lower hardware cost, better network reliability, better disaster recovery, and better network administration. We recommend VMware ESXi 5.1 as the foundation. Though Microsoft’s HyperV (also free) has a lot of folks looking at it, there are solid IT reasons why VMware’s solution is in use in more than 90% of virtual environments. • Server OSes. Microsoft Windows is the best server OS (server OSes are referred to as NOSes— network operating system). • If your servers are running anything prior to Windows 2008r2, they are in need of updating (we’re about to begin testing Windows 2012, and will report on our findings soon.) Microsoft charity licensing makes buying Windows Server licenses very inexpensive. • The database that runs a Windows network is called Active Directory (AD). Microsoft has changed their recommended strategies for configuring AD a few times over the years as their NOS has grown up and come of age. When doing your next server platform upgrade, consider creating a new AD using current strategies to simplify and improve your network operations. • Structure. When configuring your new AD structure, consider simplifying your server naming convention. We see many who have decided to use biblical names for their servers. We haven’t seen an advantage in that strategy. We recommend using very short server
names to reduce typos when supporting them, and using names that help identify the server’s role on the network. Consider: • Domain Controllers: dc1, dc2, etc • Mail Server: mail • Print Server: ps • EndPoint Server: ep • Terminal Servers: ts1, ts2, etc • SQL Servers: db1, db2, etc • Backup Server: bu Workstations Network users are notorious for not applying software and OS updates in a timely manner. We recommend setting a plan in motion to sit at each workstation and run all updates needed— especially since so many are related to security flaws the provider has identified and resolved. This is a great way to let volunteers help if you are so inclined. I hope you have a GREAT 2013, and that these tasks help you as you serve and empower those on your team reach many for the Lord. Nick Nicholaou is president of MBS, a consulting firm specializing in church and ministry IT and CPA services. You can reach Nick via email (firstname.lastname@example.org) and may want to check out his firm’s website (www.mbsinc. com) and his blog at http://ministry-it.blogspot.com.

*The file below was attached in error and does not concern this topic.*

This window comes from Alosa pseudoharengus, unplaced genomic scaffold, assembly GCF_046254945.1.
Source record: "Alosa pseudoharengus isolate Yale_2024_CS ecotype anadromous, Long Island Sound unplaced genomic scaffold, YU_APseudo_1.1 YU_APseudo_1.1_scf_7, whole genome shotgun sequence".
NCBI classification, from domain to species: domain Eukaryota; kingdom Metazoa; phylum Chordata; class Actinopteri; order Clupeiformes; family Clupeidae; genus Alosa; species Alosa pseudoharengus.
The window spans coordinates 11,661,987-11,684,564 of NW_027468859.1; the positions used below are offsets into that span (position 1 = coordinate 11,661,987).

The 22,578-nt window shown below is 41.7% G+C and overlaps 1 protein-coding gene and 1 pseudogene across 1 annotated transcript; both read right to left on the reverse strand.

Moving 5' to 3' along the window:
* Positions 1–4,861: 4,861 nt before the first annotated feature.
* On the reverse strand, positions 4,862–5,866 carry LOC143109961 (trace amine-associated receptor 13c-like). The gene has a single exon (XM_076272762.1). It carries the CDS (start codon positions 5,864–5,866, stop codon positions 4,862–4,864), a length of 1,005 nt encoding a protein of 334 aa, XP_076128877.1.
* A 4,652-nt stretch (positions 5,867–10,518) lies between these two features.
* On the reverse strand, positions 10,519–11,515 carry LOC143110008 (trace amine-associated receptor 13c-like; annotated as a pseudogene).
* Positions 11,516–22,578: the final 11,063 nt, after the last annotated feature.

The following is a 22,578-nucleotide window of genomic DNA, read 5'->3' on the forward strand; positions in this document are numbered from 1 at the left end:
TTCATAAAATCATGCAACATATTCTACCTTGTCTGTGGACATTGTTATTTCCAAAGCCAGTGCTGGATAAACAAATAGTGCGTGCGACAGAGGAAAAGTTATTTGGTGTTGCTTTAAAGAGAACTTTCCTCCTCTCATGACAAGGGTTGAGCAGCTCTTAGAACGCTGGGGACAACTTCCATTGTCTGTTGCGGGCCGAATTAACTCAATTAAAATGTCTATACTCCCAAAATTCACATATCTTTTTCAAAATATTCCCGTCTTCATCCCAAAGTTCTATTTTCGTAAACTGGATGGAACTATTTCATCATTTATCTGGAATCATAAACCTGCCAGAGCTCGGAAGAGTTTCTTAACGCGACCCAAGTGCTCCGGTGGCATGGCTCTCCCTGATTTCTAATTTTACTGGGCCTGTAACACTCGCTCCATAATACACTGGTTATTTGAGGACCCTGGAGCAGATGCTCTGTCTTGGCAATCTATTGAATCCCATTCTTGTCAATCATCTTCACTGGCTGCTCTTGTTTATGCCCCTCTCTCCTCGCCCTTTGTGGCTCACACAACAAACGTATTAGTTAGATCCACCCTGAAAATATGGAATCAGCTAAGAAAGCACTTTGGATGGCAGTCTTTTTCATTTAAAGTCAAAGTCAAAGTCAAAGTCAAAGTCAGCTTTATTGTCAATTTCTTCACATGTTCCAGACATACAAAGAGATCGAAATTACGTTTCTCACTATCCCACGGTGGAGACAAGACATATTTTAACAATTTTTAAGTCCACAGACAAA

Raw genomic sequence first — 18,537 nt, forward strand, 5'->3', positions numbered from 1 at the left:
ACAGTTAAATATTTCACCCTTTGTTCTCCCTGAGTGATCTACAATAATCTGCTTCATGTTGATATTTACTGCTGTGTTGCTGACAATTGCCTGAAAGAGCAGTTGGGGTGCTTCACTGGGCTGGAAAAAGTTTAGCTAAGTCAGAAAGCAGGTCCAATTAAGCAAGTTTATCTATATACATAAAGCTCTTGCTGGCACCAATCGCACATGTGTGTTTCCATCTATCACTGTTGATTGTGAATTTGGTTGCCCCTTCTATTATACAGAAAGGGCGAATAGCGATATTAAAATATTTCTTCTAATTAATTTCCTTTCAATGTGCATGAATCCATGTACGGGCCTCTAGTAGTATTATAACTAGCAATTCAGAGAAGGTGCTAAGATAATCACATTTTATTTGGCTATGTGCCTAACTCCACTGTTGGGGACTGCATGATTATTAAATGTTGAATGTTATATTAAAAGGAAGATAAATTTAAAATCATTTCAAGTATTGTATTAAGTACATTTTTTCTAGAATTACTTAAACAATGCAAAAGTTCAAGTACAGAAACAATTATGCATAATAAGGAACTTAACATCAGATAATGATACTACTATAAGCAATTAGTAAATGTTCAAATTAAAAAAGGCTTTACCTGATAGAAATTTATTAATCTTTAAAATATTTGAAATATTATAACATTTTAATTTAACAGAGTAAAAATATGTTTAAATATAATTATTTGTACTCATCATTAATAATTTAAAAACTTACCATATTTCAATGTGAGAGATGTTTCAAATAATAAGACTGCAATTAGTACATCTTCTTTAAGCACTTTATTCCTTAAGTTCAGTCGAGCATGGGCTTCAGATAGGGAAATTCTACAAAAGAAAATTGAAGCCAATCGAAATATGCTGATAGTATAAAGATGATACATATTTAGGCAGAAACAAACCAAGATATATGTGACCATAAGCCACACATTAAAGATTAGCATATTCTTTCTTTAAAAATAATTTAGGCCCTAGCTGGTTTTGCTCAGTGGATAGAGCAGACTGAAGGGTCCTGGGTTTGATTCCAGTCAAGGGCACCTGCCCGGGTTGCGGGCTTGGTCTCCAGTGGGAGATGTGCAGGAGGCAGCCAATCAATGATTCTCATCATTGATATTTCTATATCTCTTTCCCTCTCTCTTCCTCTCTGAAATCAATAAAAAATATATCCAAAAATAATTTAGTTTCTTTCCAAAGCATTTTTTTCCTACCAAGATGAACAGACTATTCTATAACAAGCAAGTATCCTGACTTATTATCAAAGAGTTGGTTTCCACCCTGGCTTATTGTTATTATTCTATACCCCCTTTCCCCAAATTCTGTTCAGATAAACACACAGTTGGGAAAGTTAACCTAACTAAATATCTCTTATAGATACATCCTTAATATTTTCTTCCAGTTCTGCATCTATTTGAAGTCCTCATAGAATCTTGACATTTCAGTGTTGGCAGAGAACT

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With Cloud technology, your servers can be located off-site. MBS has extensive church and ministry IT expertise – let us host your servers in our datacenter! Serving you and your team would be an honor! Call or email us today to learn more!
Nick Nicholaou, President
“. . . freeing those in ministry from business distractions.” Phone: 714. 840.5900 • www.mbsinc.com • email@example.com